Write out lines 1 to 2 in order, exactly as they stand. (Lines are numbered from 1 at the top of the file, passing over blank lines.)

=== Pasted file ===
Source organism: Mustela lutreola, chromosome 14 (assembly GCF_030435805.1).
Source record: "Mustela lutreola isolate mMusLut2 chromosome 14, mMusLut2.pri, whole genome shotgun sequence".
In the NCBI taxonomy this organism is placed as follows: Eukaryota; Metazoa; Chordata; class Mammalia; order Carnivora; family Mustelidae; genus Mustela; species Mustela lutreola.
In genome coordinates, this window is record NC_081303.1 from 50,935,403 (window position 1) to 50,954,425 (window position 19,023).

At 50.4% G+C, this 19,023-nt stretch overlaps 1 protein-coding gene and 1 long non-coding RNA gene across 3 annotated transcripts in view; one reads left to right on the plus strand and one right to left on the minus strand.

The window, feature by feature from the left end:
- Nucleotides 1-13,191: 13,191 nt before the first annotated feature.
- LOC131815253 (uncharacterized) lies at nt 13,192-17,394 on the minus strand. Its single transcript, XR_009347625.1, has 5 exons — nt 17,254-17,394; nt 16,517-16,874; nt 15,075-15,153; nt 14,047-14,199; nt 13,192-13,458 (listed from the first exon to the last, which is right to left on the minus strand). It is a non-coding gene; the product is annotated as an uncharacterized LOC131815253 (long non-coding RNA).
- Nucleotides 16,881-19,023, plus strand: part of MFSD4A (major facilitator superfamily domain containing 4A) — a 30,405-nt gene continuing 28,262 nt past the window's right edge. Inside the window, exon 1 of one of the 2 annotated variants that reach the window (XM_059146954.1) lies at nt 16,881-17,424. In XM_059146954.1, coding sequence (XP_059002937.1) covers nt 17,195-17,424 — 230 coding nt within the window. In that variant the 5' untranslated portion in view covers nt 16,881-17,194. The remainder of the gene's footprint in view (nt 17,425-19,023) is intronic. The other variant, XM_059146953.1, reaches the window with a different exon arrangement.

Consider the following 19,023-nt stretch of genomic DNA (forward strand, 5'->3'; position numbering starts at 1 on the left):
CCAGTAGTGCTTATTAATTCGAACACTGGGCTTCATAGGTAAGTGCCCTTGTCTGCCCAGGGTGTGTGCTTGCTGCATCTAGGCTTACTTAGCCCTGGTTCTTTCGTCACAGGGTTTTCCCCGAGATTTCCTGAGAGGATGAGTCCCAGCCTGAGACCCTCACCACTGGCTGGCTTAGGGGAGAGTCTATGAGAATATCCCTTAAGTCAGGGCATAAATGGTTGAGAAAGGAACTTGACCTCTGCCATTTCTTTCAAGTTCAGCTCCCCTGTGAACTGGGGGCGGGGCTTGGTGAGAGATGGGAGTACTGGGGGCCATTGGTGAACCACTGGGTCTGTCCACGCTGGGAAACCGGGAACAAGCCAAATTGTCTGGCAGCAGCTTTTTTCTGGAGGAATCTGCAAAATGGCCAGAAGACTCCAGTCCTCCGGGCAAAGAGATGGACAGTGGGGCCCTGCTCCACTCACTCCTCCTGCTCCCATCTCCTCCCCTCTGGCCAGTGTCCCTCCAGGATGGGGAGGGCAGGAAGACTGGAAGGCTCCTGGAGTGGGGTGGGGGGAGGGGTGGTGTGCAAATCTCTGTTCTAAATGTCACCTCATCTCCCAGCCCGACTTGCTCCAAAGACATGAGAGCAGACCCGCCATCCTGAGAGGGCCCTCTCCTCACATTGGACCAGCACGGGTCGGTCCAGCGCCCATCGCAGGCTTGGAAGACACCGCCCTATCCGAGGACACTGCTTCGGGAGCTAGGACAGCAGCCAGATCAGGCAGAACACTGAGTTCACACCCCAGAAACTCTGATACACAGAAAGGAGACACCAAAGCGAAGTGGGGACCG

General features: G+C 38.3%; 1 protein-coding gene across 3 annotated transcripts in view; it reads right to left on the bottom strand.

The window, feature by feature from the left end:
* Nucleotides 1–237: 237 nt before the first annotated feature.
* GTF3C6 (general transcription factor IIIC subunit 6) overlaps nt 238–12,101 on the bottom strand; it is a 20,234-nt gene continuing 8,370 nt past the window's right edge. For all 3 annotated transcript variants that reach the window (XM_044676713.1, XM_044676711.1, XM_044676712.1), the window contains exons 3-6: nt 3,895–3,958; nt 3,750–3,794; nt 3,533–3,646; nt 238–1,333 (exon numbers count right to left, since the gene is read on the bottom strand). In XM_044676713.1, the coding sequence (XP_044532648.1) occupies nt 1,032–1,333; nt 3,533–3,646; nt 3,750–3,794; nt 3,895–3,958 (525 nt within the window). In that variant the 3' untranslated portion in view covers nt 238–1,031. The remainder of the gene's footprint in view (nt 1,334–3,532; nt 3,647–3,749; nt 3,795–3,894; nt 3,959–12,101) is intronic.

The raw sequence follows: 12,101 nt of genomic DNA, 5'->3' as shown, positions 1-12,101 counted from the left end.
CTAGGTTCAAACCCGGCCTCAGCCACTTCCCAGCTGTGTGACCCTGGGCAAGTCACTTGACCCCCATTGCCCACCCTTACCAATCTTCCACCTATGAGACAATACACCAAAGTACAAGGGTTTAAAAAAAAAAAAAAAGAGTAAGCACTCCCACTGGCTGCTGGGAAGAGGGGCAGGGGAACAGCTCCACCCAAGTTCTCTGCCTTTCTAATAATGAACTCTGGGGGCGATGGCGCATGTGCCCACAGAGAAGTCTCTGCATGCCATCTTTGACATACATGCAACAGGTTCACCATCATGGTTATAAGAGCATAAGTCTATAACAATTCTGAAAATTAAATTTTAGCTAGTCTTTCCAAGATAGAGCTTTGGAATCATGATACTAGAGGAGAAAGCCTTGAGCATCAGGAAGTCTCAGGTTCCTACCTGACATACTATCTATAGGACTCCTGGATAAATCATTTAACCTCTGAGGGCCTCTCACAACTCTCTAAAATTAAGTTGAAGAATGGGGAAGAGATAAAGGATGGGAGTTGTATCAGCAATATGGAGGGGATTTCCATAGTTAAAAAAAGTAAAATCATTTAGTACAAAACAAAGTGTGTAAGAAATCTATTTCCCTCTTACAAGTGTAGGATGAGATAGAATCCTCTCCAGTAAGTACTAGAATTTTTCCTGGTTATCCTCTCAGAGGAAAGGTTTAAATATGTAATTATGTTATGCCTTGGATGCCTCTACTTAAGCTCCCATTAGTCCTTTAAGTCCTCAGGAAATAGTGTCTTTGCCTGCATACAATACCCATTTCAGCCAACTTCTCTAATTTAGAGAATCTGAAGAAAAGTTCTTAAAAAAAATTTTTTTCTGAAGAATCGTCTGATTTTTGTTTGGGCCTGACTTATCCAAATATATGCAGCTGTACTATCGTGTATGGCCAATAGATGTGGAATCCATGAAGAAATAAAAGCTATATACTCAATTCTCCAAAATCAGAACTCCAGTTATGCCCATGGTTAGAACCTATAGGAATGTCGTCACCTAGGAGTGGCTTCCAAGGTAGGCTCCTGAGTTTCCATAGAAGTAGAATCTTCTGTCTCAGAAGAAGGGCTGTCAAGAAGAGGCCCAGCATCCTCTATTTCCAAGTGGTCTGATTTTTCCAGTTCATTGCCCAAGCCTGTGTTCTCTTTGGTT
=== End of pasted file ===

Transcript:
Source organism: Mustela lutreola, chromosome 14 (assembly GCF_030435805.1).
Source record: "Mustela lutreola isolate mMusLut2 chromosome 14, mMusLut2.pri, whole genome shotgun sequence".